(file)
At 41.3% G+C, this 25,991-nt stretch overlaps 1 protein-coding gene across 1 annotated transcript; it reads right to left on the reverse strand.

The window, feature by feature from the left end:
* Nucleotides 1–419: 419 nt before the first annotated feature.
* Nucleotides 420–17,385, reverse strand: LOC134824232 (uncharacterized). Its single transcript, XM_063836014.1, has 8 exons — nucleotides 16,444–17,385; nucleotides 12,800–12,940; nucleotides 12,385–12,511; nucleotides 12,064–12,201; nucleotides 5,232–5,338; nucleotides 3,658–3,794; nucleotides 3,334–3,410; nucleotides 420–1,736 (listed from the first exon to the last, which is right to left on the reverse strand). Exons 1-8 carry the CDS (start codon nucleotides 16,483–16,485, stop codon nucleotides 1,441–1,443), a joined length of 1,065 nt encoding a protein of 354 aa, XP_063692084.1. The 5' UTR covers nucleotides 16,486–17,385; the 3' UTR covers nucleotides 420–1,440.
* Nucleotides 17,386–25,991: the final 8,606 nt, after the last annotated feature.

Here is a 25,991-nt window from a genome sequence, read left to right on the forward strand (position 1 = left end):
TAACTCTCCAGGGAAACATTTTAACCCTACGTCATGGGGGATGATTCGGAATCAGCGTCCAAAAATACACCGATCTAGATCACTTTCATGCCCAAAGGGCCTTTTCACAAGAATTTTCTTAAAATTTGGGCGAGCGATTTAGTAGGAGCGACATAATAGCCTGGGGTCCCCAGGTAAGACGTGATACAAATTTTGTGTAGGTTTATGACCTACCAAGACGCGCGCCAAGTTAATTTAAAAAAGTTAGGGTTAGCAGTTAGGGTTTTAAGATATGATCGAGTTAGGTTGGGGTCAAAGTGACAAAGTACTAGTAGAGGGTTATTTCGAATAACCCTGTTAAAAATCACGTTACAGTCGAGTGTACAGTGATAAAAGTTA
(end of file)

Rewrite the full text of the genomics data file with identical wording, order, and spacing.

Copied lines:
At 41.3% G+C, this 25,991-nt stretch overlaps 1 protein-coding gene across 1 annotated transcript; it reads right to left on the reverse strand.

The window, feature by feature from the left end:
* Nucleotides 1–419: 419 nt before the first annotated feature.
* Nucleotides 420–17,385, reverse strand: LOC134824232 (uncharacterized). Its single transcript, XM_063836014.1, has 8 exons — nucleotides 16,444–17,385; nucleotides 12,800–12,940; nucleotides 12,385–12,511; nucleotides 12,064–12,201; nucleotides 5,232–5,338; nucleotides 3,658–3,794; nucleotides 3,334–3,410; nucleotides 420–1,736 (listed from the first exon to the last, which is right to left on the reverse strand). Exons 1-8 carry the CDS (start codon nucleotides 16,483–16,485, stop codon nucleotides 1,441–1,443), a joined length of 1,065 nt encoding a protein of 354 aa, XP_063692084.1. The 5' UTR covers nucleotides 16,486–17,385; the 3' UTR covers nucleotides 420–1,440.
* Nucleotides 17,386–25,991: the final 8,606 nt, after the last annotated feature.

Here is a 25,991-nt window from a genome sequence, read left to right on the forward strand (position 1 = left end):
TAACTCTCCAGGGAAACATTTTAACCCTACGTCATGGGGGATGATTCGGAATCAGCGTCCAAAAATACACCGATCTAGATCACTTTCATGCCCAAAGGGCCTTTTCACAAGAATTTTCTTAAAATTTGGGCGAGCGATTTAGTAGGAGCGACATAATAGCCTGGGGTCCCCAGGTAAGACGTGATACAAATTTTGTGTAGGTTTATGACCTACCAAGACGCGCGCCAAGTTAATTTAAAAAAGTTAGGGTTAGCAGTTAGGGTTTTAAGATATGATCGAGTTAGGTTGGGGTCAAAGTGACAAAGTACTAGTAGAGGGTTATTTCGAATAACCCTGTTAAAAATCACGTTACAGTCGAGTGTACAGTGATAAAAGTTA